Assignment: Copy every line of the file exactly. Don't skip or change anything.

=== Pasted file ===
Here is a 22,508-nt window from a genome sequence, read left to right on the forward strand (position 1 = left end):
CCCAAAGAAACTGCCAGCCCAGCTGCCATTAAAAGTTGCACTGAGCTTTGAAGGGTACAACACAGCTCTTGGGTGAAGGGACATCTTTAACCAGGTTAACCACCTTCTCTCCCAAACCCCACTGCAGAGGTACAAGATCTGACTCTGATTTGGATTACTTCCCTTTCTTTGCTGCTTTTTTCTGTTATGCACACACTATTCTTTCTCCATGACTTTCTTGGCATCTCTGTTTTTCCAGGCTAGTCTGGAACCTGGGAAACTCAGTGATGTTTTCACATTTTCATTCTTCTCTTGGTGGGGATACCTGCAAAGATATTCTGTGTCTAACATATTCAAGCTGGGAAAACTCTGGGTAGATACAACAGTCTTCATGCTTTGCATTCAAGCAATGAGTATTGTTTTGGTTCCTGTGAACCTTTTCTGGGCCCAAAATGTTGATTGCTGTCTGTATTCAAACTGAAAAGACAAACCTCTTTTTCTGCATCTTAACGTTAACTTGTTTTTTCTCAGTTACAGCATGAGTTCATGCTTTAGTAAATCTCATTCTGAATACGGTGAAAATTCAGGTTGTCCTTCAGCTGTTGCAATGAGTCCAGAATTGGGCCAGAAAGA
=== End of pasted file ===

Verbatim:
Here is a 22,508-nt window from a genome sequence, read left to right on the forward strand (position 1 = left end):
CCCAAAGAAACTGCCAGCCCAGCTGCCATTAAAAGTTGCACTGAGCTTTGAAGGGTACAACACAGCTCTTGGGTGAAGGGACATCTTTAACCAGGTTAACCACCTTCTCTCCCAAACCCCACTGCAGAGGTACAAGATCTGACTCTGATTTGGATTACTTCCCTTTCTTTGCTGCTTTTTTCTGTTATGCACACACTATTCTTTCTCCATGACTTTCTTGGCATCTCTGTTTTTCCAGGCTAGTCTGGAACCTGGGAAACTCAGTGATGTTTTCACATTTTCATTCTTCTCTTGGTGGGGATACCTGCAAAGATATTCTGTGTCTAACATATTCAAGCTGGGAAAACTCTGGGTAGATACAACAGTCTTCATGCTTTGCATTCAAGCAATGAGTATTGTTTTGGTTCCTGTGAACCTTTTCTGGGCCCAAAATGTTGATTGCTGTCTGTATTCAAACTGAAAAGACAAACCTCTTTTTCTGCATCTTAACGTTAACTTGTTTTTTCTCAGTTACAGCATGAGTTCATGCTTTAGTAAATCTCATTCTGAATACGGTGAAAATTCAGGTTGTCCTTCAGCTGTTGCAATGAGTCCAGAATTGGGCCAGAAAGA